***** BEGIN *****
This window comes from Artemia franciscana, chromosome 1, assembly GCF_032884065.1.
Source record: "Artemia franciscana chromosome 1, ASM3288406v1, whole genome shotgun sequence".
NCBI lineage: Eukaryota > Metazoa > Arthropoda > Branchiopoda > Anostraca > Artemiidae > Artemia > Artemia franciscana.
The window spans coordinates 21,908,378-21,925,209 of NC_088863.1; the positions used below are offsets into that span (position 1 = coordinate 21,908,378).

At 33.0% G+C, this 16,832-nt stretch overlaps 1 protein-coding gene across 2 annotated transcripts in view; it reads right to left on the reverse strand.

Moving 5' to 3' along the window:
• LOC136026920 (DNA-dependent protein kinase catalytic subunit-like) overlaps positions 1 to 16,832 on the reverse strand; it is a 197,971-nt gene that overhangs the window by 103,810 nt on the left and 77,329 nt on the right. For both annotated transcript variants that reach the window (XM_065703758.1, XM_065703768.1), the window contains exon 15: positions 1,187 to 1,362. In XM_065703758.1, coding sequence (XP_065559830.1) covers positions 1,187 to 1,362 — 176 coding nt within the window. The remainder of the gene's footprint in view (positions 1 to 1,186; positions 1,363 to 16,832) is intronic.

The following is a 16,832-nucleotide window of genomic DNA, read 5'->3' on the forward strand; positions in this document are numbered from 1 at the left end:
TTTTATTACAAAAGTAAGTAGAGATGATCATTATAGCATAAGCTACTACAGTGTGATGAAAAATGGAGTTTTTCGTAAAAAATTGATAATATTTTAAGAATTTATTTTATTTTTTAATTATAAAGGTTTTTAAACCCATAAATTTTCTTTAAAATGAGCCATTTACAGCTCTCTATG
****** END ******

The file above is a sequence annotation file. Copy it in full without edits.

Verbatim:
This window comes from Artemia franciscana, chromosome 1, assembly GCF_032884065.1.
Source record: "Artemia franciscana chromosome 1, ASM3288406v1, whole genome shotgun sequence".
NCBI lineage: Eukaryota > Metazoa > Arthropoda > Branchiopoda > Anostraca > Artemiidae > Artemia > Artemia franciscana.
The window spans coordinates 21,908,378-21,925,209 of NC_088863.1; the positions used below are offsets into that span (position 1 = coordinate 21,908,378).

At 33.0% G+C, this 16,832-nt stretch overlaps 1 protein-coding gene across 2 annotated transcripts in view; it reads right to left on the reverse strand.

Moving 5' to 3' along the window:
• LOC136026920 (DNA-dependent protein kinase catalytic subunit-like) overlaps positions 1 to 16,832 on the reverse strand; it is a 197,971-nt gene that overhangs the window by 103,810 nt on the left and 77,329 nt on the right. For both annotated transcript variants that reach the window (XM_065703758.1, XM_065703768.1), the window contains exon 15: positions 1,187 to 1,362. In XM_065703758.1, coding sequence (XP_065559830.1) covers positions 1,187 to 1,362 — 176 coding nt within the window. The remainder of the gene's footprint in view (positions 1 to 1,186; positions 1,363 to 16,832) is intronic.

The following is a 16,832-nucleotide window of genomic DNA, read 5'->3' on the forward strand; positions in this document are numbered from 1 at the left end:
TTTTATTACAAAAGTAAGTAGAGATGATCATTATAGCATAAGCTACTACAGTGTGATGAAAAATGGAGTTTTTCGTAAAAAATTGATAATATTTTAAGAATTTATTTTATTTTTTAATTATAAAGGTTTTTAAACCCATAAATTTTCTTTAAAATGAGCCATTTACAGCTCTCTATG